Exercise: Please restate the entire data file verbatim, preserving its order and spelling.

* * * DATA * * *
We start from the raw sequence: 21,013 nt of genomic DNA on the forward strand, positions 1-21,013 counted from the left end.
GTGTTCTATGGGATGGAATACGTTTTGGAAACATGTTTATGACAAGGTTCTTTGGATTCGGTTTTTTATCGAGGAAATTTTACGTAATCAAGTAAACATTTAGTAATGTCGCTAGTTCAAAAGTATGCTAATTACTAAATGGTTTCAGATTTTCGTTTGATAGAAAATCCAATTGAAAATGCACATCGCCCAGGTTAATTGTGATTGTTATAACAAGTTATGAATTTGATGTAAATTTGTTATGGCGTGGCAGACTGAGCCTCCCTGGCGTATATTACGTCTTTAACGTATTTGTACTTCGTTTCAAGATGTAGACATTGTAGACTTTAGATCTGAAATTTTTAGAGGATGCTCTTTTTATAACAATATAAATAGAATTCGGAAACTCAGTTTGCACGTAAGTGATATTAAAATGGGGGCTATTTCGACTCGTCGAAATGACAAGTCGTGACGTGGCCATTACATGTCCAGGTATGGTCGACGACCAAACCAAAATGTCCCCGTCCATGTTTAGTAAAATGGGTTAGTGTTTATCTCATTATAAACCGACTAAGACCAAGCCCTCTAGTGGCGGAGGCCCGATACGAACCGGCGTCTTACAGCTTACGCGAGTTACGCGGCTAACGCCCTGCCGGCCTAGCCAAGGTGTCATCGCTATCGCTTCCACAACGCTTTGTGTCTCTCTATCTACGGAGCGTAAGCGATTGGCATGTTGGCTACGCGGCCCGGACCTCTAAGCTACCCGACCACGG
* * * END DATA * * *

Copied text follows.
We start from the raw sequence: 21,013 nt of genomic DNA on the forward strand, positions 1-21,013 counted from the left end.
GTGTTCTATGGGATGGAATACGTTTTGGAAACATGTTTATGACAAGGTTCTTTGGATTCGGTTTTTTATCGAGGAAATTTTACGTAATCAAGTAAACATTTAGTAATGTCGCTAGTTCAAAAGTATGCTAATTACTAAATGGTTTCAGATTTTCGTTTGATAGAAAATCCAATTGAAAATGCACATCGCCCAGGTTAATTGTGATTGTTATAACAAGTTATGAATTTGATGTAAATTTGTTATGGCGTGGCAGACTGAGCCTCCCTGGCGTATATTACGTCTTTAACGTATTTGTACTTCGTTTCAAGATGTAGACATTGTAGACTTTAGATCTGAAATTTTTAGAGGATGCTCTTTTTATAACAATATAAATAGAATTCGGAAACTCAGTTTGCACGTAAGTGATATTAAAATGGGGGCTATTTCGACTCGTCGAAATGACAAGTCGTGACGTGGCCATTACATGTCCAGGTATGGTCGACGACCAAACCAAAATGTCCCCGTCCATGTTTAGTAAAATGGGTTAGTGTTTATCTCATTATAAACCGACTAAGACCAAGCCCTCTAGTGGCGGAGGCCCGATACGAACCGGCGTCTTACAGCTTACGCGAGTTACGCGGCTAACGCCCTGCCGGCCTAGCCAAGGTGTCATCGCTATCGCTTCCACAACGCTTTGTGTCTCTCTATCTACGGAGCGTAAGCGATTGGCATGTTGGCTACGCGGCCCGGACCTCTAAGCTACCCGACCACGG